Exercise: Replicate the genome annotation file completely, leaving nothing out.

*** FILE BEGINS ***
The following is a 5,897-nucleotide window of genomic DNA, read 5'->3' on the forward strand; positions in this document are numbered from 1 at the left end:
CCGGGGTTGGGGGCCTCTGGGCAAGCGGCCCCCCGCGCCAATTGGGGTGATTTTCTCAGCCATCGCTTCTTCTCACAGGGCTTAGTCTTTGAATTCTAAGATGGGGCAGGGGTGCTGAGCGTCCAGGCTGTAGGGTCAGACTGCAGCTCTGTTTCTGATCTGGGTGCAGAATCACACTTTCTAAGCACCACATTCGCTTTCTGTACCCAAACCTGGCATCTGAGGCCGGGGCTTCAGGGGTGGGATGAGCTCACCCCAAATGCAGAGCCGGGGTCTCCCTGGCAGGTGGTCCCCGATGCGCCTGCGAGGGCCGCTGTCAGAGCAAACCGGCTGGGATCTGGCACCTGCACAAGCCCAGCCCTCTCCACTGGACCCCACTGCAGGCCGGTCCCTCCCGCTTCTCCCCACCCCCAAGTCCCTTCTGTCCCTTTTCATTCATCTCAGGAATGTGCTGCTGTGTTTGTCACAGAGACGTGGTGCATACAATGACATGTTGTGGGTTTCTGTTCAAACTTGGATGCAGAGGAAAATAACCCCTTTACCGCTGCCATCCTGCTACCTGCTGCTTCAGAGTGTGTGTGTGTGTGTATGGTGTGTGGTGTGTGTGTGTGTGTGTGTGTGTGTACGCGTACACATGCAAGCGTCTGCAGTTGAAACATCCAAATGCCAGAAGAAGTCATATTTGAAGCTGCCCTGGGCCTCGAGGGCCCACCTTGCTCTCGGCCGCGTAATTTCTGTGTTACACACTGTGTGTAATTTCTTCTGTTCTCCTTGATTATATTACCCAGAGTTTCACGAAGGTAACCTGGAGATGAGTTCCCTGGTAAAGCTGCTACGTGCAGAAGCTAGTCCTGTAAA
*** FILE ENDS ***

The following is a 5,897-nucleotide window of genomic DNA, read 5'->3' on the forward strand; positions in this document are numbered from 1 at the left end:
CCGGGGTTGGGGGCCTCTGGGCAAGCGGCCCCCCGCGCCAATTGGGGTGATTTTCTCAGCCATCGCTTCTTCTCACAGGGCTTAGTCTTTGAATTCTAAGATGGGGCAGGGGTGCTGAGCGTCCAGGCTGTAGGGTCAGACTGCAGCTCTGTTTCTGATCTGGGTGCAGAATCACACTTTCTAAGCACCACATTCGCTTTCTGTACCCAAACCTGGCATCTGAGGCCGGGGCTTCAGGGGTGGGATGAGCTCACCCCAAATGCAGAGCCGGGGTCTCCCTGGCAGGTGGTCCCCGATGCGCCTGCGAGGGCCGCTGTCAGAGCAAACCGGCTGGGATCTGGCACCTGCACAAGCCCAGCCCTCTCCACTGGACCCCACTGCAGGCCGGTCCCTCCCGCTTCTCCCCACCCCCAAGTCCCTTCTGTCCCTTTTCATTCATCTCAGGAATGTGCTGCTGTGTTTGTCACAGAGACGTGGTGCATACAATGACATGTTGTGGGTTTCTGTTCAAACTTGGATGCAGAGGAAAATAACCCCTTTACCGCTGCCATCCTGCTACCTGCTGCTTCAGAGTGTGTGTGTGTGTGTATGGTGTGTGGTGTGTGTGTGTGTGTGTGTGTGTGTACGCGTACACATGCAAGCGTCTGCAGTTGAAACATCCAAATGCCAGAAGAAGTCATATTTGAAGCTGCCCTGGGCCTCGAGGGCCCACCTTGCTCTCGGCCGCGTAATTTCTGTGTTACACACTGTGTGTAATTTCTTCTGTTCTCCTTGATTATATTACCCAGAGTTTCACGAAGGTAACCTGGAGATGAGTTCCCTGGTAAAGCTGCTACGTGCAGAAGCTAGTCCTGTAAA